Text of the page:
"We sit indoors and talk of the cold outside.
And every gust that gathers strength and heaves
Is a threat to the house. But the house has long been tried."
---Robert Frost "There Are Roughly Zones"

Monday, June 23, 2014


…Actually, I don’t mind Mondays.  Not anymore.  When you don’t have a set schedule, one day is no different than the next and you haven’t a bias towards any day, good or bad.
There was a cult hit single, however, called, “I Don’t Like Mondays” by the Boomtown Rats apparently about one of the first Columbine-type school shooting which occurred, of course, on a Monday.
I’d forgotten how creepy the video is.
Anyway, Monday…  Monday has always been pretty good to me.  I certainly can’t complain.
I hope Monday is great to you.

…The new Michael Jackson album is awfully good.  If you get it, get the deluxe version.  “Love Never Felt So Good” is completely addictive and I’ve had it in my head for at least a week now.  I can’t understand why he never released it earlier.

I spent a few hours visiting Michael’s older catalogue.  My fave is “Black or White.”

I wrote this the other day:

                                                A Very Modern Family

When I was young, my father loaded me inside the barrel of a rifle.  It was a double barrel shotgun and so dad loaded my sister in the other barrel.  That was our dad’s way of keeping the family together, although mom had run off with the vice principle at the school where she taught.  Our father kept threating to pull the trigger if we didn’t behave and repeat how much we loved and adored him.  Eventually we tired of the incessant needling for praise and our flattery rang false, so our father put the gun barrel in his mouth and pulled the trigger and that was how one modern family managed to stay together eternally.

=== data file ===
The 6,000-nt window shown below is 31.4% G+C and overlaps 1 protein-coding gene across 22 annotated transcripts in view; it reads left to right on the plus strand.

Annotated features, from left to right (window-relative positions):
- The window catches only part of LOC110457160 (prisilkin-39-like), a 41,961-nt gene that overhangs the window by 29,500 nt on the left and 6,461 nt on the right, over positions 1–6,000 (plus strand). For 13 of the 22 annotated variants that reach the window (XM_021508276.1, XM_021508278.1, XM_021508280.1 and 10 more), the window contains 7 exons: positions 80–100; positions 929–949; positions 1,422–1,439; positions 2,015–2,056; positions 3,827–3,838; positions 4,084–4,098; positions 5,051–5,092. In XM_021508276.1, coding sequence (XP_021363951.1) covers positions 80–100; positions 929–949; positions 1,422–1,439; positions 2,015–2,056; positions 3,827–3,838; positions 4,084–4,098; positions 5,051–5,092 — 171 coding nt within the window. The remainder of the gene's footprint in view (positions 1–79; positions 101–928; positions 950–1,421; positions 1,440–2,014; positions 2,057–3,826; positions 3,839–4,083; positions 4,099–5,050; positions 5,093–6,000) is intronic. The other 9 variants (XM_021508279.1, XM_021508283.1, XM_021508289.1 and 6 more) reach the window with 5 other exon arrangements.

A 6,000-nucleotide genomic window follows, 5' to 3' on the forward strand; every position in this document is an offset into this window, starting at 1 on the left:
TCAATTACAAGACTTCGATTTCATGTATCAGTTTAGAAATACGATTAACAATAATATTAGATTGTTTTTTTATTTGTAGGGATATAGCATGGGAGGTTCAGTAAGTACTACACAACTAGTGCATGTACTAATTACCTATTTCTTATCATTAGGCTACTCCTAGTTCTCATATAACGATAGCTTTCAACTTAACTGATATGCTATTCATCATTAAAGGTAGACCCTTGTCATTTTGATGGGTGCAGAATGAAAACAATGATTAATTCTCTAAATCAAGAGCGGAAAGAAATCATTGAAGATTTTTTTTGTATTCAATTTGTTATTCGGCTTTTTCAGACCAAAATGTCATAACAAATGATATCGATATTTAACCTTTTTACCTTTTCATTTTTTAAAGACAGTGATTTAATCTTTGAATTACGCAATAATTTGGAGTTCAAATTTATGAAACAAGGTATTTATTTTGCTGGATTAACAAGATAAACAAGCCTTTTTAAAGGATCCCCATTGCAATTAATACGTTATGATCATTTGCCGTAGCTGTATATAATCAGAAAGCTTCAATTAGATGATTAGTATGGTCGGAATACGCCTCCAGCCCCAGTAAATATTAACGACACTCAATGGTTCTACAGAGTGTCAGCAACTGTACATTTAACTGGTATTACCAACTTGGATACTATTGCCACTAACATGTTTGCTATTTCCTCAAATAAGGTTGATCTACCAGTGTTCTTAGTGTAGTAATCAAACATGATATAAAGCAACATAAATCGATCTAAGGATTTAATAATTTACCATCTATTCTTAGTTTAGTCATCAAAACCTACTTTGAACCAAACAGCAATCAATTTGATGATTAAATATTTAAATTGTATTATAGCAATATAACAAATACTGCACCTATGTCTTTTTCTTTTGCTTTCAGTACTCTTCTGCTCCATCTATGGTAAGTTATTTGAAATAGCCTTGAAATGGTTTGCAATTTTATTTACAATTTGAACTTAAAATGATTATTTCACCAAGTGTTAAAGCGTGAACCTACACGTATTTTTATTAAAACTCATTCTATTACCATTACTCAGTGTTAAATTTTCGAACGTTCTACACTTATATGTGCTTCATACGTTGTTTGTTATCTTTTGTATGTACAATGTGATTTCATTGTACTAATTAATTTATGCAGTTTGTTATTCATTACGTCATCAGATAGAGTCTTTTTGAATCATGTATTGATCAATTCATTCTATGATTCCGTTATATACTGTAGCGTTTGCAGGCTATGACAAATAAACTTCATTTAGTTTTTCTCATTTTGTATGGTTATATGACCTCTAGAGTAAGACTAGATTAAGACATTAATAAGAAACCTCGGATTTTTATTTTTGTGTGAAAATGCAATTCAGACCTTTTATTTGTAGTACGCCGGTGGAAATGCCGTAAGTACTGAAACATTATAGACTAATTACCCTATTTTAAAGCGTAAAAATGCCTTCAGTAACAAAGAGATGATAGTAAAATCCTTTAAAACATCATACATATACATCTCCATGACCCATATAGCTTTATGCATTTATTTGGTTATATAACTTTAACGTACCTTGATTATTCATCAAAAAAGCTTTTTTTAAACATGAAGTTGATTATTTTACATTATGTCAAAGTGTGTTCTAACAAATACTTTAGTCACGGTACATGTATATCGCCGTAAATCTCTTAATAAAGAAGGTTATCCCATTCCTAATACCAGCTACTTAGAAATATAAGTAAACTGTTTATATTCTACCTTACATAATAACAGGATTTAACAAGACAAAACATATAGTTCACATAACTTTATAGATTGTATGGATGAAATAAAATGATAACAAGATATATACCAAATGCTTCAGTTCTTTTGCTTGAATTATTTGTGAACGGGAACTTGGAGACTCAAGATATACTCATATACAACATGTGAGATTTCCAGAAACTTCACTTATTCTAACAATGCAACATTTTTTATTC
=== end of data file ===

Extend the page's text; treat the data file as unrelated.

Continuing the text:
…Here are some things I like to start the week:

"I don't understand the point of being together if you're not the happiest." Gillian Flynn, "Gone Girl

 We shall not flag or fail. We shall fight in France, we shall fight in the seas or oceans, we shall fight with growing confidence and growing strength in the air, we shall defend our island, whatever the cost may be, we shall fight on the beaches, we shall fight on the landing grounds, we shall fight in the fields and in the streets, we shall fight in the hills; we shall never surrender. “--Winston Churchill, speaking in the House of Commons on British resistance to the Nazis, June 1940

"Stories are for those late hours in the night when you can't remember how you got from where you were to where you are.  Stories are for eternity, when memory is erased, when there is nothing to remember except the story."

"As a writer, all you can do is pick a street and go for the ride, putting things down as they come to you.  That's the real obsession.  All those stories.”

"The thing about remembering is that you don't forget.  You take your material where you find it, which is in your life, at the intersection of past and present."

"What you have to do is trust your story.  Get the hell out of the way and let it tell itself." Tim O'Brien, "The Things They Carried

"I know you can't save every dog. But you can totally try to save the dog that's in front of you." Cesar Millan, aka The Dog Whisperer

Friday, June 20, 2014


…Tomorrow my daughter comes home from L.A.  I’m very excited.  Haven’t see her in a long while.